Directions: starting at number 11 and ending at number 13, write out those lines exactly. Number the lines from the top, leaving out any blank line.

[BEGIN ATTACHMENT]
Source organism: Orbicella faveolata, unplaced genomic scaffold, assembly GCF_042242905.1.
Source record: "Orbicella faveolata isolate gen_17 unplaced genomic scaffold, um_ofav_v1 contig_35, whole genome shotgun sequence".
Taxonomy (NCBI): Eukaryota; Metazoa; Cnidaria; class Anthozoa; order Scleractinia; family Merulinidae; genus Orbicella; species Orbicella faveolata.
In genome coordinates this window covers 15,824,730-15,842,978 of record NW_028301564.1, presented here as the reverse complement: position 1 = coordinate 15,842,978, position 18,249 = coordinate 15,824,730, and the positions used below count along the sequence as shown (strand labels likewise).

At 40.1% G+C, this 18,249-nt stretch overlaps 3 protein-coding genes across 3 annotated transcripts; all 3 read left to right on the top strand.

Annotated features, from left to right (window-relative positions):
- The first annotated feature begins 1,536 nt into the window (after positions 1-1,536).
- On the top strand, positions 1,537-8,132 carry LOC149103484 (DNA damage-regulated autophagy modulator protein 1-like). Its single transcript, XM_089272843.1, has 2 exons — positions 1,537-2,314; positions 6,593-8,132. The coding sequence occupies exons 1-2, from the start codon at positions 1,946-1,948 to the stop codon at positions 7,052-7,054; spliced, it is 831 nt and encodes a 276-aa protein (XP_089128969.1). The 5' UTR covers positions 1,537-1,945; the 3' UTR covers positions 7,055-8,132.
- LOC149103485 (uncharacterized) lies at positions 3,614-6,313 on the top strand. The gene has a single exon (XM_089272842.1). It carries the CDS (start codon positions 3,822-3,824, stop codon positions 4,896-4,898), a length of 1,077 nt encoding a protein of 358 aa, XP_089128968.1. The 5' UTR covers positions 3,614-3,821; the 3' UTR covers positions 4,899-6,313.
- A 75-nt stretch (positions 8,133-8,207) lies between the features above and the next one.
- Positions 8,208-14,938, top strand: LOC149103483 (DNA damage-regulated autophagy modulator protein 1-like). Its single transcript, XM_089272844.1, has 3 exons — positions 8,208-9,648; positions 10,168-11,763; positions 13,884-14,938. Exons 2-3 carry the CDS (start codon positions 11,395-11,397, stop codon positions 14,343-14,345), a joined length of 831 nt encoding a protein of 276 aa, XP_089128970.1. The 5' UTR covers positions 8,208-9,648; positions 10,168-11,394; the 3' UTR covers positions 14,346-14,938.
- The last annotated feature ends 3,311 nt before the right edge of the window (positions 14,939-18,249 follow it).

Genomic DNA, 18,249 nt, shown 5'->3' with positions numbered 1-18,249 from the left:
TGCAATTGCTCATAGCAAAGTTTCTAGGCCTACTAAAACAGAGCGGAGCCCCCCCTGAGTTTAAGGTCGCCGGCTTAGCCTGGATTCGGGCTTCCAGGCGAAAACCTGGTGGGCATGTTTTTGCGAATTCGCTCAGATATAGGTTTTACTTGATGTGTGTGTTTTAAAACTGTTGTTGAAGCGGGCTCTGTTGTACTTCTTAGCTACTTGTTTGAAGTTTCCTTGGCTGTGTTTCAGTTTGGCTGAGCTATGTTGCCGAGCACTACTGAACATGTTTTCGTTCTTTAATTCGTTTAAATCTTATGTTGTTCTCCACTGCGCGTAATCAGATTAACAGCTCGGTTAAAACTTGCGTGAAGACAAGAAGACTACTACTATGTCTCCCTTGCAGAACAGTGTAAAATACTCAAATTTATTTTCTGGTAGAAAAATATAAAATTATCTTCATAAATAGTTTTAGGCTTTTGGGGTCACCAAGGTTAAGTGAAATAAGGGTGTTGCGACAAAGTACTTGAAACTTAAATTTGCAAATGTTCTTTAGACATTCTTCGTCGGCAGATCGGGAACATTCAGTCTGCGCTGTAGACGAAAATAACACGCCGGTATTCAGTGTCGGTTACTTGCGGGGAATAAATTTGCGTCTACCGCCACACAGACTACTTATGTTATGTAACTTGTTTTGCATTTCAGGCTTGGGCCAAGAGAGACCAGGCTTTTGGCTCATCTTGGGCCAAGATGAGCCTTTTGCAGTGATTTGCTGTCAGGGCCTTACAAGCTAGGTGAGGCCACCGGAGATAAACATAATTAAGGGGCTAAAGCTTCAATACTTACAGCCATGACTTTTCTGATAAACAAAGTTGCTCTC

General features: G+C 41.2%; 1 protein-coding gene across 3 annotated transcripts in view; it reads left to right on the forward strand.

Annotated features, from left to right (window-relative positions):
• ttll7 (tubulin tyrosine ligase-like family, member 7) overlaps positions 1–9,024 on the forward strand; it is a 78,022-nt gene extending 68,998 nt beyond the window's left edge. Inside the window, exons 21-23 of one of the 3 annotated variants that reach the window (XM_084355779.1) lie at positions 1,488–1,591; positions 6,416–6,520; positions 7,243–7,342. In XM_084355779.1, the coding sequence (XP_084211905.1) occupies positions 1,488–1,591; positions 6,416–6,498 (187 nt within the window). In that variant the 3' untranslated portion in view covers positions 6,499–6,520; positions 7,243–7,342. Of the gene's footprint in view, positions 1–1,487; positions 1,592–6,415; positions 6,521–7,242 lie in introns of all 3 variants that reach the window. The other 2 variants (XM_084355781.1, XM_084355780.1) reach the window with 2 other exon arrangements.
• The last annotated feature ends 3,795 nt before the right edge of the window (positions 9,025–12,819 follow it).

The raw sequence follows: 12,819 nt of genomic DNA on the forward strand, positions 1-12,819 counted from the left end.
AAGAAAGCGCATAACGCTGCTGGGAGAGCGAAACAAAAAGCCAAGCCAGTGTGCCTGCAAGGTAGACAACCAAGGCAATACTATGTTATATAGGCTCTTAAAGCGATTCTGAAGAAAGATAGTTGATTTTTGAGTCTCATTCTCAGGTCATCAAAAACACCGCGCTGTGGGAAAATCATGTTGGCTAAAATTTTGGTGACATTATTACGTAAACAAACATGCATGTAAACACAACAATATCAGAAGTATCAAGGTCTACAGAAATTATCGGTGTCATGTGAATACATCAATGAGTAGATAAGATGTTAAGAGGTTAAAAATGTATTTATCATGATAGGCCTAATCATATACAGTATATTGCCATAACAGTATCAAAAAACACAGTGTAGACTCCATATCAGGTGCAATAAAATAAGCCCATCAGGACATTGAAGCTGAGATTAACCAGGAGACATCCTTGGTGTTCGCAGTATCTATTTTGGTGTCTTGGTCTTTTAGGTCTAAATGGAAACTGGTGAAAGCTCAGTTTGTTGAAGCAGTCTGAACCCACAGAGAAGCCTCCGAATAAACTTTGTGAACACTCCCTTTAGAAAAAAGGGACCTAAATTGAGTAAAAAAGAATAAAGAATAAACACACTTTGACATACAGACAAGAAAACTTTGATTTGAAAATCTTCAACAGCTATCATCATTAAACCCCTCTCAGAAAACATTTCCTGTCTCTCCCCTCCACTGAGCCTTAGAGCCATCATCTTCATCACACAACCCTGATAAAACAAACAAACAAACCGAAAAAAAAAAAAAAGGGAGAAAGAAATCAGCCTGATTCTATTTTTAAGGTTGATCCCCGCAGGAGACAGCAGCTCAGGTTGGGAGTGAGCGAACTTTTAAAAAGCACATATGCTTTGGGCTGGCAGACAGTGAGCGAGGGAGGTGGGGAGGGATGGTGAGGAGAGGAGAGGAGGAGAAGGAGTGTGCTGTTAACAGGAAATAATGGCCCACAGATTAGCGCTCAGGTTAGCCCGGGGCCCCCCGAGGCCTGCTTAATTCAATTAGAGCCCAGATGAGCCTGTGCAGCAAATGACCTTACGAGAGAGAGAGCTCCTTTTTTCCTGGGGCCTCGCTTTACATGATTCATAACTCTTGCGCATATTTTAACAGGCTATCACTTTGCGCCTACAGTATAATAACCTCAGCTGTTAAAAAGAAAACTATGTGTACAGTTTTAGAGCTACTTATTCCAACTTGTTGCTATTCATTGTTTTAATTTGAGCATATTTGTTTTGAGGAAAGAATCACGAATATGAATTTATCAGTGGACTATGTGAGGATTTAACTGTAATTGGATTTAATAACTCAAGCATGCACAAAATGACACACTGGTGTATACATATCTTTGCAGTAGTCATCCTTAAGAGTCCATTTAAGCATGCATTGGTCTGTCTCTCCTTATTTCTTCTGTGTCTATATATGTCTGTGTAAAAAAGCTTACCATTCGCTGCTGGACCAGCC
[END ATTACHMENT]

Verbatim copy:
- Positions 8,208-14,938, top strand: LOC149103483 (DNA damage-regulated autophagy modulator protein 1-like). Its single transcript, XM_089272844.1, has 3 exons — positions 8,208-9,648; positions 10,168-11,763; positions 13,884-14,938. Exons 2-3 carry the CDS (start codon positions 11,395-11,397, stop codon positions 14,343-14,345), a joined length of 831 nt encoding a protein of 276 aa, XP_089128970.1. The 5' UTR covers positions 8,208-9,648; positions 10,168-11,394; the 3' UTR covers positions 14,346-14,938.
- The last annotated feature ends 3,311 nt before the right edge of the window (positions 14,939-18,249 follow it).

Genomic DNA, 18,249 nt, shown 5'->3' with positions numbered 1-18,249 from the left: